What is it about artists I like going synthpop? Tame Impala tried on Currents and I was not a fan, but Ulver also did and I absolutely loved it. “Rolling Stone” the longest on this list, and every second of its nearly ten minute runtime is riveting. Ulver here have a thing for contradicting themselves for dramatic effect. The song is grandiose yet sleek and slithery. It has a nice catchy chorus and a noise laden crescendo that takes up a third of the track. Vague references to Romulus and Remus clash with the futuristic, technologically advanced beeps and boops that permeate the instrumental texture. It’s a mammoth track that is a highlight from one of my favorite albums of the year.

Fleet Foxes- “Fool’s Errand” (from Crack-Up)

I was drooling all over this new Fleet Foxes album when it came out a few weeks ago. While I still think it’s fantastic, it’s a record that’s not easy to pull individual tracks from. “Fool’s Errand” is the only song that really stands on its own from that album. Even with its potential as a single, it still has a lot of the obtuseness that characterizes Crack-Up. It’s full of uneven phrase lengths, labyrinthine harmonic structures, and a hard time signature switch to transition between verse and refrain. But that stuff only jumps out upon really focused listening. All of these elements are built so naturally into the song that you don’t really notice them the first time around, because the song itself is so engrossing in its melodies and crescendos.

Creeper- “Black Rain” (from Eternity, in Your Arms)

I think I mention Creeper in just about every other post on this blog, but they’re just one of those bands I can’t help but fanboy over at every opportunity. Creeper know how to be melodramatic convincingly. “Black Rain” is so bombastic and theatrical, with its spoken word piano intro and lyrics about screaming a lover’s name in the rain. But even through all of that, the band’s punk half is still present enough that it keeps the dramatic antics moving along quick enough that you don’t even have time to question it. I think this sort of gothy theatrical punk is the perfect musical backdrop to make the intensely over-the-top emotional response work.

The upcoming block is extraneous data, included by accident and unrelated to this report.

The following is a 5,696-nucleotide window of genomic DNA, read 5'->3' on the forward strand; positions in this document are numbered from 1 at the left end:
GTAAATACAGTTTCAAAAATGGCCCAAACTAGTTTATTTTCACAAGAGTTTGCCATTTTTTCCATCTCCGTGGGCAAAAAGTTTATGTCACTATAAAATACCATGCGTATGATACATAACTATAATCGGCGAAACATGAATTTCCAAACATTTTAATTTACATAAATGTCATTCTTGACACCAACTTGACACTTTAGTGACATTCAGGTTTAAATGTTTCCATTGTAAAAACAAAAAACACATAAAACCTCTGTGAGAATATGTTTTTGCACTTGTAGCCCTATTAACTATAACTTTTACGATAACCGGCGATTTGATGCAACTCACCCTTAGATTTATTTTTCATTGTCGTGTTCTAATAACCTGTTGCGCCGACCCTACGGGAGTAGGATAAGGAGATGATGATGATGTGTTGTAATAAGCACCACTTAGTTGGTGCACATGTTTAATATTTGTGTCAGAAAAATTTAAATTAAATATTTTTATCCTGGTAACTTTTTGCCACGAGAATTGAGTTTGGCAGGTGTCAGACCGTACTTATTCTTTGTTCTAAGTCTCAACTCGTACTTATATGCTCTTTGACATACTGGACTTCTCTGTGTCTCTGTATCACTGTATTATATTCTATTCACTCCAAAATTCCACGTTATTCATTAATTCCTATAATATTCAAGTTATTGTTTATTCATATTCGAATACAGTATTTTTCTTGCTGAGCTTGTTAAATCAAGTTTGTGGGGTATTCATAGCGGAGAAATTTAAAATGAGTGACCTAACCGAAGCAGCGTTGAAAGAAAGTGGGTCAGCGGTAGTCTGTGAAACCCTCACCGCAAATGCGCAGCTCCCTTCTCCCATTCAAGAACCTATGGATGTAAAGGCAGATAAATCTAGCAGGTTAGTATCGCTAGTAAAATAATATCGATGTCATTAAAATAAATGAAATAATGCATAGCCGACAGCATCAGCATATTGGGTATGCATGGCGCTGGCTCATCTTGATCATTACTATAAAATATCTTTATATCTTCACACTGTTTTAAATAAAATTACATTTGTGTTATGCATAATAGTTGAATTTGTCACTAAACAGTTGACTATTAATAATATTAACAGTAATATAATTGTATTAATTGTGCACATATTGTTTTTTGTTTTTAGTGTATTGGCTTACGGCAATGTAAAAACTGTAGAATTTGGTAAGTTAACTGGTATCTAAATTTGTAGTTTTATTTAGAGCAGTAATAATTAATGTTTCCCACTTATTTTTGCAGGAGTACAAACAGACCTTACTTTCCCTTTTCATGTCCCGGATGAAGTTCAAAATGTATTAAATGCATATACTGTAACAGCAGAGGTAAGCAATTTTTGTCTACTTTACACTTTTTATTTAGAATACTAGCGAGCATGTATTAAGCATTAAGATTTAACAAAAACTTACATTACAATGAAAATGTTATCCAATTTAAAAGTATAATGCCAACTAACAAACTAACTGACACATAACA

Zeal & Ardor- “Blood in the River” (from Devil is Fine)

It wouldn’t be a best-of list by Sam Sagins if it didn’t include something totally evil as shit, now would it? And in this case, it comes in the form of “Blood in the River” by Zeal & Ardor. I gotta say, with all of these paganistic black metal bands obscuring their lyrics in incomprehensible shrieks and ambient reverb, I admire the balls of this guy to construct the whole hook of this song around the repeated chain gang chant of “A GOOD GOD IS A DEAD ONE”. And something about this sort of Satanic lyric rings more true than that of the metal bands that usually would do it. The whole lyrical idea of African slaves turning to the left-hand path in order to overthrow the white slave owners holding them captive is actually pretty damn epic.